Mr. Stoker described how the recordings requested in the present case were used in the Authority's investigation of Requester's property damage claim. The footage from the cameras on the subject bus was downloaded to an outside server for the claims department's review. Reiterating that the footage would not have been requested or downloaded in the absence of an investigation, which was true for all situations, Mr. Stoker stated that the adjuster's investigation included a site visit to the intersection at issue to ascertain the sequencing of the traffic lights, a review of the bus surveillance video, a review of the bus operator's report, and a review of Requester's submissions. Although the adjuster found the recordings to be inconclusive as to whether there was contact between the bus and Requester's vehicle, Mr. Stoker acknowledged that the recordings were reviewed as part of the claims investigation. Id.

         Mr. Monks described the processing of administrative claims against the Authority. He stated that, once Requester's property damage claim was opened, "a representative from the Claims Department requested that the bus surveillance video be located, preserved and provided to the Claims Department for review as part of its investigation of [Requester's] claim." December 23, 2016, Submission from Authority, Affidavit of Mr. Monks at 2; R.R. at 46a. Mr. Monks also described viewing the recordings with Requester at the Authority's offices, stating that access to all seven camera angles was provided and that no additional secret footage existed. Otherwise, Mr. Monks described the ensuing litigation and the outcome of that litigation. Id. at 3-5; R.R. at 47-49a.

         After reviewing the Authority's response, Requester contested some of the factual averments, including the number of videos made available, and a description of what they depicted. Subsequently, the OOR Appeals Officer sent an e-mail advising the parties of the potential applicability of what was then a pending appeal in the Supreme Court involving motor vehicle recordings (MVRs) created by the Pennsylvania State Police (PSP) and the criminal investigation exception found in Section 708(b)(16) of the RTKL: Pennsylvania State Police v. Grove, 119 A.3d 1102');">119 A.3d 1102 (Pa. Cmwlth. 2015), aff'd in part, rev'd in part, and remanded, 161 A.3d 877 (Pa. 2017). Having failed to secure Requester's consent to a stay of a final determination from OOR pending a decision in Grove, [6] the OOR granted his appeal thereby requiring the Authority to provide the requested recordings. The Port Authority's petition for review to this Court followed.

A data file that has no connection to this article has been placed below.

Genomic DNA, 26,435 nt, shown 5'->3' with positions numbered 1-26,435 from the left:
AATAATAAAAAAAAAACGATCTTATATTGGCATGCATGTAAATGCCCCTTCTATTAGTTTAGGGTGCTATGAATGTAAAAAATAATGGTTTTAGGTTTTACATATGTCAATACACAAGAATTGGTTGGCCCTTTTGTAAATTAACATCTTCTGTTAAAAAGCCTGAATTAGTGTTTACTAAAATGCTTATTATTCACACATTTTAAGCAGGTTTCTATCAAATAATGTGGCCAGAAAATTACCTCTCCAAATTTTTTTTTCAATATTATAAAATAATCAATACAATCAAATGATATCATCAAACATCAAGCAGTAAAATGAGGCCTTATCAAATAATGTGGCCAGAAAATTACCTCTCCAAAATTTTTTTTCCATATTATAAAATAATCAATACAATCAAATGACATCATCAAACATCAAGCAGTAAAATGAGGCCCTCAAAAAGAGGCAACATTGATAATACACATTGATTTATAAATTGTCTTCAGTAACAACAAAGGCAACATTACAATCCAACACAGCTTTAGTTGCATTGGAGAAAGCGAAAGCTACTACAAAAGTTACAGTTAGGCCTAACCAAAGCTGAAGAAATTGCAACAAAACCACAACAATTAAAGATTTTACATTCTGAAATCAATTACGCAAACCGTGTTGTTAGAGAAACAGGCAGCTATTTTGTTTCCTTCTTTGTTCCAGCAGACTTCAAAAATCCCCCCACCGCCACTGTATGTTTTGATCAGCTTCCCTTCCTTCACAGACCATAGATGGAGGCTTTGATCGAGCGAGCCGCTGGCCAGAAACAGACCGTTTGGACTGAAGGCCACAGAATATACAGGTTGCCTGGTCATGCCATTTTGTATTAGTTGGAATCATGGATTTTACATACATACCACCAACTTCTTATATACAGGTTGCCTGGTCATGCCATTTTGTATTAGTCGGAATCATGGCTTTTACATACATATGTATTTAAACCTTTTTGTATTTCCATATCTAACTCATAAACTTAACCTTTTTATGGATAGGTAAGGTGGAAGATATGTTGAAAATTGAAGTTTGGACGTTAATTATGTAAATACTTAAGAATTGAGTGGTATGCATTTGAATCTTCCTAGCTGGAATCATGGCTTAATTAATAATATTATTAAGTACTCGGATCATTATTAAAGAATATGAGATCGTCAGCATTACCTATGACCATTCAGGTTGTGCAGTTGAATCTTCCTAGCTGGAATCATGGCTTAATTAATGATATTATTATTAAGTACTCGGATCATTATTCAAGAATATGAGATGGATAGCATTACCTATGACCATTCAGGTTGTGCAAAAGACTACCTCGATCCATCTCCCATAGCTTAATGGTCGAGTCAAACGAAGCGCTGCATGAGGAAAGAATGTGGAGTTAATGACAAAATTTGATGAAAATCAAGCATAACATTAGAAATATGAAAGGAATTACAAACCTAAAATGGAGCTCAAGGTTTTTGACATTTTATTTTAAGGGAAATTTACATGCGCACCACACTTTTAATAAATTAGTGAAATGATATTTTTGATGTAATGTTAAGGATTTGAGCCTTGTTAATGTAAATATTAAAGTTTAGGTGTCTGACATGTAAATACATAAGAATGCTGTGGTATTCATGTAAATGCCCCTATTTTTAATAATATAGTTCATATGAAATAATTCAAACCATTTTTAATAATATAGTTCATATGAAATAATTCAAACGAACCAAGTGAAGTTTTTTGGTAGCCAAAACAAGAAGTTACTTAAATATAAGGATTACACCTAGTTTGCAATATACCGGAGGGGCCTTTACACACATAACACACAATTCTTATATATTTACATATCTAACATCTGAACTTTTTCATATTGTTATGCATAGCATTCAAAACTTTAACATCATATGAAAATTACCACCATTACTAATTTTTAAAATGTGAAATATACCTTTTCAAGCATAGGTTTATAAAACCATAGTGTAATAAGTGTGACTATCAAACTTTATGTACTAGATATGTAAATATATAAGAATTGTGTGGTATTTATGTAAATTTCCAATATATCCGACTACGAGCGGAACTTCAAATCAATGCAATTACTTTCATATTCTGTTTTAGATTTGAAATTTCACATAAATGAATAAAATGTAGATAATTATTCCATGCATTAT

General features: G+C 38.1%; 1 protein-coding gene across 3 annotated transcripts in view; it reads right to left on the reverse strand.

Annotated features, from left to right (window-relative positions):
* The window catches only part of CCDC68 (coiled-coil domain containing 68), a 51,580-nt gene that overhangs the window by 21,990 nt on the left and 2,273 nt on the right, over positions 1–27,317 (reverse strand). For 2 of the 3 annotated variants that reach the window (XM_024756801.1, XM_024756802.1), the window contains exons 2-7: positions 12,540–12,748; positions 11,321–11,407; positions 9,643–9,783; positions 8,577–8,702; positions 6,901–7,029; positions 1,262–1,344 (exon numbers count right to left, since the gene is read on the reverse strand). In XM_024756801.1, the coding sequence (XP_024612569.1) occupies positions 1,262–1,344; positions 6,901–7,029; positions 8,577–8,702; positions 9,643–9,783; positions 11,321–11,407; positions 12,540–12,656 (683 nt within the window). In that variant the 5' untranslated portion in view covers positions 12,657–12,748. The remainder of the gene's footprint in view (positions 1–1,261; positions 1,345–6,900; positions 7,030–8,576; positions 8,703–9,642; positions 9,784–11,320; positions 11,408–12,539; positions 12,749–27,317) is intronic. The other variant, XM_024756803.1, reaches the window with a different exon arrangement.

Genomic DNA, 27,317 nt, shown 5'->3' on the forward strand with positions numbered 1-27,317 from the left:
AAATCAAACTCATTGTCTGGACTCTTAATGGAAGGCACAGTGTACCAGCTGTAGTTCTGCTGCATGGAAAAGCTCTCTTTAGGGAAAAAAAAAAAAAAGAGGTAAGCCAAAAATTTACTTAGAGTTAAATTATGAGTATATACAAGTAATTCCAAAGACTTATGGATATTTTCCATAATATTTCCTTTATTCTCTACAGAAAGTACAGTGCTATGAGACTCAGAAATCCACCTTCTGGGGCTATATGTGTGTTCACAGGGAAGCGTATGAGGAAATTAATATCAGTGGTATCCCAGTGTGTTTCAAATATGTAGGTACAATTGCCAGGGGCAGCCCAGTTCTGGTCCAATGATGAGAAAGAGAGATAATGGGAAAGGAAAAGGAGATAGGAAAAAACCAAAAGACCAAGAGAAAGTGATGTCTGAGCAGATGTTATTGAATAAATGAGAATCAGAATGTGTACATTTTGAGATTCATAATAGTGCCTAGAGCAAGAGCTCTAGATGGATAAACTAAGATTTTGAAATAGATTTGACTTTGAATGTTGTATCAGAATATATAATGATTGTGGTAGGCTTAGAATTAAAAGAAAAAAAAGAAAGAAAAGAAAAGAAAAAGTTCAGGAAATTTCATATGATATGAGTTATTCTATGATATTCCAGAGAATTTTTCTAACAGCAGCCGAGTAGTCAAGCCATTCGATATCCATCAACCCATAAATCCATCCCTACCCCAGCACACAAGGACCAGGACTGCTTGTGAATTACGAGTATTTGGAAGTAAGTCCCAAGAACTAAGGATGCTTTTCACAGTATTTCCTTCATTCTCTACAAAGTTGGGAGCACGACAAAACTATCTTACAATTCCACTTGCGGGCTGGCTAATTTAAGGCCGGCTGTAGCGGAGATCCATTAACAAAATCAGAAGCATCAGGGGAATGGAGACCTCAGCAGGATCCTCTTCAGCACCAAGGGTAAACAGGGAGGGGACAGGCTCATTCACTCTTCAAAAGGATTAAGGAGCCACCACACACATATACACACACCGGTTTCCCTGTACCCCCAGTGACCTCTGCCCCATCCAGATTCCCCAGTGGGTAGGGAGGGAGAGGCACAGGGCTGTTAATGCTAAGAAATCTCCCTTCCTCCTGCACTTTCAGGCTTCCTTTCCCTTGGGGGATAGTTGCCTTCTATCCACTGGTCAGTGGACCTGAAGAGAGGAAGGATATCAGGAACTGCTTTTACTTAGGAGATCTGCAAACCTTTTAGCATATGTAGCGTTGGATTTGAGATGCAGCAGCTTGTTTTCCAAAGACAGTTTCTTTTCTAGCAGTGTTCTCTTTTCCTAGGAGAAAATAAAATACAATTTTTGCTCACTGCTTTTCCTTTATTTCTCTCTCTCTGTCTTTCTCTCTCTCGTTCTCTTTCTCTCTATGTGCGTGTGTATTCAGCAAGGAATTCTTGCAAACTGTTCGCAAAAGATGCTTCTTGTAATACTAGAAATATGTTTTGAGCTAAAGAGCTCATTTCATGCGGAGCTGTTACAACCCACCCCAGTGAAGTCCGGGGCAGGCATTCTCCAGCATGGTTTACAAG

As a Commonwealth agency, the Authority is required to provide a requester with access to a public record pursuant to Section 301 of the RTKL, 65 P.S. § 67.301.[7] There is a presumption of openness as to any information of a Commonwealth agency that qualifies as a public record. Section 305(a) of the RTKL, 65 P.S. § 67.305(a). "The burden of proving that a record of a Commonwealth agency . . . is exempt from public access shall be on the Commonwealth agency . . . receiving a request by a preponderance of the evidence." Section 708(a)(1) of the RTKL, 65 P.S. § 67.708(a)(1). A preponderance of the evidence is that proof that would lead a fact-finder to find that the existence of a contested fact is more probable than its nonexistence. Pa. State Troopers Ass'n v. Scolforo, 18 A.3d 435, 438-39 (Pa. Cmwlth. 2011). In addition, "[c]onsistent with the RTKL's ...